(Image via Shutterstock)
(Image via Shutterstock)

The human body functions, with all of its flora and fauna, in magnificent ways that we are only now starting to understand. Human cells are outnumbered some three to 10 times by bacterial cells in and on our bodies. And it’s estimated that at least 11 percent of the human genome is viral in origin. We are the original genetically modified organisms.
Since the beginning of civilization humans have altered our environment and its biology to allow our civilization to thrive—from domesticating plants and animals to building shelter and tools from living organisms.
And biology has recently found solutions we didn’t imagine were possible, such as the recent discovery that plants’ chlorophyll molecules act at the quantum mechanical level to maximize energy harvested from the sun. Yet, when it comes to understanding biotechnology innovations, the general public is sadly misinformed about the science. Unfounded fears have prompted the European Union to place stringent controls on the use and growth of GMO crops, and many EU countries require permits to do basic molecular biology and genetic engineering.
In the U.S., we’ve had a surge of anti-vaccine sentiment (which apparently led to the recent outbreak of measles in Disneyland). And a recent poll found that more than 80 percent of people believe that GMO foods as well as “foods containing DNA” should be labeled, revealing profound ignorance of basic science.
In parallel, however, another more promising story is emerging. Life scientists, emboldened by digitization, machine learning, and robotics, are blazing a faster path towards innovation.
Biohackers, toiling in obscurity for nearly a decade are now finding commercial success with efforts such as Open qPCR, Afineur, Hyacinth Bio, OpenTrons, Glowing Plants, and uBiome. DIY bio labs have popped up in New York, Silicon Valley, Berkeley, Seattle, Los Angeles, Sydney, Paris, and elsewhere.
Postdoctoral students, seeing their path to academic tenure effectively closed off, see, as Steve Jobs did, that there is no reason not to follow their hearts. First-time biotech entrepreneurs like the former postdoc Ethan Perlstein are doing what was once nearly impossible for the inexperienced: raising millions in venture capital and angel investor dollars.
With 79 IPOs in 2014, the biotech IPO market came roaring back from its anemic 2012 level of only 11, according to Silicon Valley Bank. And new venture investing in the sector last year came close to breaking a record, with $5.96 billion in total investments, according to FierceBiotech.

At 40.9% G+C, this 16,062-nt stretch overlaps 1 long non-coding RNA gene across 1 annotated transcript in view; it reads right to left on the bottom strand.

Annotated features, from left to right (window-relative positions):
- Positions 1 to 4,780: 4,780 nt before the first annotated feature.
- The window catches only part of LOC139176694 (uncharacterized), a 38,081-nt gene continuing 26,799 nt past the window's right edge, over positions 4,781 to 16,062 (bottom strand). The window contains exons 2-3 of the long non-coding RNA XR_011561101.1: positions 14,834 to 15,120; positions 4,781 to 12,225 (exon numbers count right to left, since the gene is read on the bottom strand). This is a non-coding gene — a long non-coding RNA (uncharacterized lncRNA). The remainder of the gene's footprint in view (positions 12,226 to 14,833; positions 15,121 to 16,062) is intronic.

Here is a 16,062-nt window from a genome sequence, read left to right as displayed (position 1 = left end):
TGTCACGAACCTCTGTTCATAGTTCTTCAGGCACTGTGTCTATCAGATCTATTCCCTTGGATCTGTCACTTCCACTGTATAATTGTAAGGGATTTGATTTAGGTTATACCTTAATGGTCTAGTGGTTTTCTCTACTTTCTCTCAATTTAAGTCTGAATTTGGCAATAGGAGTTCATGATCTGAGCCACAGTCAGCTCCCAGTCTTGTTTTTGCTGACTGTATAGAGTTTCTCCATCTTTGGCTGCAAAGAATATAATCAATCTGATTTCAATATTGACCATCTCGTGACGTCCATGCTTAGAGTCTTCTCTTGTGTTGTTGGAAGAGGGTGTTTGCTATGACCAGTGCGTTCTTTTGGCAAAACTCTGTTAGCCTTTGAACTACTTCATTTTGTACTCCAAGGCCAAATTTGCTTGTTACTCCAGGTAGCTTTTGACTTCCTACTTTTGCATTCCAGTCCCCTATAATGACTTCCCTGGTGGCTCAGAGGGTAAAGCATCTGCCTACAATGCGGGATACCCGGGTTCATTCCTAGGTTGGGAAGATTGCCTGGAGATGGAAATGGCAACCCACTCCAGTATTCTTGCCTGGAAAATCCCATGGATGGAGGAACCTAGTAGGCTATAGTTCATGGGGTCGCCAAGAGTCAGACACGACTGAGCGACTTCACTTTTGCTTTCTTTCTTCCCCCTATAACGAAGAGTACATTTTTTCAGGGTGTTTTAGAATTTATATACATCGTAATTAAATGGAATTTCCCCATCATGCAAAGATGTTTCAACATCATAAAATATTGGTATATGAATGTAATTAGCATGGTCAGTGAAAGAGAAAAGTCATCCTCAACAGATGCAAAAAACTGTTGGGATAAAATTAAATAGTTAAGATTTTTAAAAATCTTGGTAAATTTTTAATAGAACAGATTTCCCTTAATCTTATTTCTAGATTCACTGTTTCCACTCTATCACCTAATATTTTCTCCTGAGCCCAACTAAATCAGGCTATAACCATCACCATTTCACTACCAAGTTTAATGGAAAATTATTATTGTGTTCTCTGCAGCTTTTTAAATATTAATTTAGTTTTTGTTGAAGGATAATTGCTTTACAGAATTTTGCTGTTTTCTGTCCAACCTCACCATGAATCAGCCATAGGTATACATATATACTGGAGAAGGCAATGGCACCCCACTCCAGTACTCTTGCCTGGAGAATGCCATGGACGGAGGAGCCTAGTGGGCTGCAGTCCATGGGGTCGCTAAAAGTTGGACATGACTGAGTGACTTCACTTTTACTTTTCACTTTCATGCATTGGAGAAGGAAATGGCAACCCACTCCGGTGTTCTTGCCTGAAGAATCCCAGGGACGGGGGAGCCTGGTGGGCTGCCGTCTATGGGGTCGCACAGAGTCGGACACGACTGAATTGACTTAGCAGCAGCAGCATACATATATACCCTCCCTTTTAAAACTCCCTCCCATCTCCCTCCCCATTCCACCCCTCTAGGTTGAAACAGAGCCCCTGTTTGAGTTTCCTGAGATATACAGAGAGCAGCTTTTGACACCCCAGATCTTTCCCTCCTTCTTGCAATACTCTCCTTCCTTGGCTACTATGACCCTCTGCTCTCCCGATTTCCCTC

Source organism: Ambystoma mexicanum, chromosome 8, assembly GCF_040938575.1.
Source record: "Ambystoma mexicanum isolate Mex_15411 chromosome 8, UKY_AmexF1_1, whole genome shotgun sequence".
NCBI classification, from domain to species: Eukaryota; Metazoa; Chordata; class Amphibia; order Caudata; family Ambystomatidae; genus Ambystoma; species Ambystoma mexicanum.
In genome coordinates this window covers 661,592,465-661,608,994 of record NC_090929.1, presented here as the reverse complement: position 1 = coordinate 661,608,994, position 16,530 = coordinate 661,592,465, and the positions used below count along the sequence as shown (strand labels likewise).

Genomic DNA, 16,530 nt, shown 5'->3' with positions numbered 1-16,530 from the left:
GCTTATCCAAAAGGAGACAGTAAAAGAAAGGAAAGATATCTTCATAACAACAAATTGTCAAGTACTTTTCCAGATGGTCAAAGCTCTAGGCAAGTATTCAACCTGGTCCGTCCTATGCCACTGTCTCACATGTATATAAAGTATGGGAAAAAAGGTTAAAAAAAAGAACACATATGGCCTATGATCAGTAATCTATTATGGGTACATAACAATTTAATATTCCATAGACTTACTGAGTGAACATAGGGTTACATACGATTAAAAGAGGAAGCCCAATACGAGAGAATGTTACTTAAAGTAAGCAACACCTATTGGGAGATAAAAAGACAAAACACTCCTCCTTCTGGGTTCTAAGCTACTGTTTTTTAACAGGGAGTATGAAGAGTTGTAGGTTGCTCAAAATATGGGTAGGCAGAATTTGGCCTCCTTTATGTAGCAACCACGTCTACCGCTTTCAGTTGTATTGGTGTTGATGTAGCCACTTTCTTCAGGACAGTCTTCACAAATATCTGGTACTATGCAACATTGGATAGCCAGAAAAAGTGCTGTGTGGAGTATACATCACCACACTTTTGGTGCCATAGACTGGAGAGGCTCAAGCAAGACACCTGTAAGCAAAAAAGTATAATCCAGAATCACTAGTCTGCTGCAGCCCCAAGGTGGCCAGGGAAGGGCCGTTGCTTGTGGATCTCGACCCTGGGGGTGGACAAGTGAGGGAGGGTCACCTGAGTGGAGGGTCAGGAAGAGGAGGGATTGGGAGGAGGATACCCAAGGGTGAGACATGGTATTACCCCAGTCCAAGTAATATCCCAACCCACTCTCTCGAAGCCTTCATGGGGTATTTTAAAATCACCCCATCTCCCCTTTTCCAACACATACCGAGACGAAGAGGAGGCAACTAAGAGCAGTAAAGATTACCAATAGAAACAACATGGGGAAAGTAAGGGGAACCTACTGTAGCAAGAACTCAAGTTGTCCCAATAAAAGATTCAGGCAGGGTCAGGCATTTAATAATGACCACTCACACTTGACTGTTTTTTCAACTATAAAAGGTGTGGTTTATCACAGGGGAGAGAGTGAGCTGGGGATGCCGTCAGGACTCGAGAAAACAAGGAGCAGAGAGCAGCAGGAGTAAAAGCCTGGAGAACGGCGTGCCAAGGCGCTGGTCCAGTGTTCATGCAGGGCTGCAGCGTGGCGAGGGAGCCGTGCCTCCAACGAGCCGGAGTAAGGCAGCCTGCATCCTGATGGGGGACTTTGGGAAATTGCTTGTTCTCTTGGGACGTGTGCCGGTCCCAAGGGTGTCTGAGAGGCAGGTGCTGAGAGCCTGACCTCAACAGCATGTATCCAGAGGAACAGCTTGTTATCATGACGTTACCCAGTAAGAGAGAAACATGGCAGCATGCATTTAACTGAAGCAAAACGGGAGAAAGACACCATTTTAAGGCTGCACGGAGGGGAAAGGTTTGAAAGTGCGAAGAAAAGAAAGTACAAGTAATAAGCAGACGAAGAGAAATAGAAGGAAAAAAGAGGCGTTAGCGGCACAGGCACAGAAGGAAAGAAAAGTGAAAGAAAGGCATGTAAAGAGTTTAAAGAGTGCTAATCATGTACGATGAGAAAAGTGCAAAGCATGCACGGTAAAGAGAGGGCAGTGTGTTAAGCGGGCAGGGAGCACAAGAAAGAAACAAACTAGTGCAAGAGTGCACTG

Companies such as Human Longevity Inc. and Calico are harnessing the vast expansion of life science knowledge and precipitous drops in sequencing costs are opening up entirely new ways of deriving context from the human genome. That will make it easier to diagnose and treat diseases and extend lifespans. And biotech is spreading far beyond the domain of therapeutics. Industrial biotech companies such as Amyris have re-emerged with strategies to scale, while new entrants such as Bolt Threads and Modern Meadow are pioneering novel biomaterials, like spiders’ silk and bioreactor-grown leather.
At IndieBio, with SOS Ventures, we’re focusing on how to best support the future of biology. We’ve launched a unique biotech lab, accelerator, and early-stage venture fund in the heart of San Francisco. Our first class starts in March 2015. The companies we’ve backed are looking to do impactful things: save rhinos; develop stem cells, probiotic therapeutics, and antibody therapies; create single-drop-of-blood diagnostics; replace egg whites; bring machine vision to lab robots; reimagine textiles; build cloud science for education and hobbyists; develop open-source bioreactors; and provide novel genomic services.
And this is just the beginning of the golden age of ubiquitous biotech. I wish the American public understood the promise all around them.
Ryan Bethencourt will speak at our day-long Techonomy Bio event on March 25th in Mountain View, Calif. Click here to learn more.